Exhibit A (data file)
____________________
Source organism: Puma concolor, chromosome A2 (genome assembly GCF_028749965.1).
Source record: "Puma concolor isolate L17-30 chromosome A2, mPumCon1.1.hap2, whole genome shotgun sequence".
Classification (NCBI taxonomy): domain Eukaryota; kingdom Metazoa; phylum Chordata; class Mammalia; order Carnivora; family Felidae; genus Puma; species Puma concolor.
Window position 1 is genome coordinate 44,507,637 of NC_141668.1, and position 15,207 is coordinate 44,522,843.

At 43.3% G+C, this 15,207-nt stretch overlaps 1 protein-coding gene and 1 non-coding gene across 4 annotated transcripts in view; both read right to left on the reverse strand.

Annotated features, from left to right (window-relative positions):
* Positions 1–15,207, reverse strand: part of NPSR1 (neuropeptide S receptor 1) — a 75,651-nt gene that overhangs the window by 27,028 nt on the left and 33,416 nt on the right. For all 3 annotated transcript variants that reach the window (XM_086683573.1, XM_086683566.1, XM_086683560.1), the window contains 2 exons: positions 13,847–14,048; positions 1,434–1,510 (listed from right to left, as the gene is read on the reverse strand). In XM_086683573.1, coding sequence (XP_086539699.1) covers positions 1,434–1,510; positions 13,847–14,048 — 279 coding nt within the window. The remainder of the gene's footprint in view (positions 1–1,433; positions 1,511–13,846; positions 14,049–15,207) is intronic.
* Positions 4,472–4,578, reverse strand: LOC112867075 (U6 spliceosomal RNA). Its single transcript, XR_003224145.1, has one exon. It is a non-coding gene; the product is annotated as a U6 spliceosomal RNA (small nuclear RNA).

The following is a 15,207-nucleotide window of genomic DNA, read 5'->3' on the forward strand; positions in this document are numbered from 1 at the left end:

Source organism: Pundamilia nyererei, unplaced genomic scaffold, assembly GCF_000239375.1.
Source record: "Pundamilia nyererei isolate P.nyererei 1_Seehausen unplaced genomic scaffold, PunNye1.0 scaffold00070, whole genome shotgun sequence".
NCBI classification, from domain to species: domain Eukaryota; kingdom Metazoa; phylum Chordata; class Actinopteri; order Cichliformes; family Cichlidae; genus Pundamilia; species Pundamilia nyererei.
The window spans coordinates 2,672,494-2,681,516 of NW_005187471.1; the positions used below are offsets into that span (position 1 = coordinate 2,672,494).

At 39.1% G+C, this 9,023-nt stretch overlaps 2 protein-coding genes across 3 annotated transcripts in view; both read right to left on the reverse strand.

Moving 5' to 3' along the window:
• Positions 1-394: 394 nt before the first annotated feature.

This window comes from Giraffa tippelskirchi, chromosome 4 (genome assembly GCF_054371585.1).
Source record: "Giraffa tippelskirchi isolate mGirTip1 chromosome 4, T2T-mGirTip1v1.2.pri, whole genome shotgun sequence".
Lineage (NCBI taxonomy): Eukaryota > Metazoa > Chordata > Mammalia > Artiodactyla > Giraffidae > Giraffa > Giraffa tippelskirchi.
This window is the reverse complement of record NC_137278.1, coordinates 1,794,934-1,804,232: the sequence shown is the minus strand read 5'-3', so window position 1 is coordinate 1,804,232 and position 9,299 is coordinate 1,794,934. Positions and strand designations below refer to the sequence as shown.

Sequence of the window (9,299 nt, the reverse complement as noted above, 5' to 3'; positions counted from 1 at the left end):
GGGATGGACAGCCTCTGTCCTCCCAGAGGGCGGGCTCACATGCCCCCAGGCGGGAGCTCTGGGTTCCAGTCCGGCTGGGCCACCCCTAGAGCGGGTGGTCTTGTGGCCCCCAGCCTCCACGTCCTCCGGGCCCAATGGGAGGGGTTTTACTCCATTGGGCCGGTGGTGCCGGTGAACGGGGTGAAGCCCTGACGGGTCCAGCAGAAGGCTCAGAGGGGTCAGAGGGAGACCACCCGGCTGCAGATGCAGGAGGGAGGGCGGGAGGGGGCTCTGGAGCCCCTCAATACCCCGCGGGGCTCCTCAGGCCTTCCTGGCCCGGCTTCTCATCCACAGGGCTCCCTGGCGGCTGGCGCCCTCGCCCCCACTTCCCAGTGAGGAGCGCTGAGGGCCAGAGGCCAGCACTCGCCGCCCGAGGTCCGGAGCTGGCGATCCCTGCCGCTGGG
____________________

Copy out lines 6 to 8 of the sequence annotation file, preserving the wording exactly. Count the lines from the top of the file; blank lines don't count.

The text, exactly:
Annotated features, from left to right (window-relative positions):
* Positions 1–15,207, reverse strand: part of NPSR1 (neuropeptide S receptor 1) — a 75,651-nt gene that overhangs the window by 27,028 nt on the left and 33,416 nt on the right. For all 3 annotated transcript variants that reach the window (XM_086683573.1, XM_086683566.1, XM_086683560.1), the window contains 2 exons: positions 13,847–14,048; positions 1,434–1,510 (listed from right to left, as the gene is read on the reverse strand). In XM_086683573.1, coding sequence (XP_086539699.1) covers positions 1,434–1,510; positions 13,847–14,048 — 279 coding nt within the window. The remainder of the gene's footprint in view (positions 1–1,433; positions 1,511–13,846; positions 14,049–15,207) is intronic.
* Positions 4,472–4,578, reverse strand: LOC112867075 (U6 spliceosomal RNA). Its single transcript, XR_003224145.1, has one exon. It is a non-coding gene; the product is annotated as a U6 spliceosomal RNA (small nuclear RNA).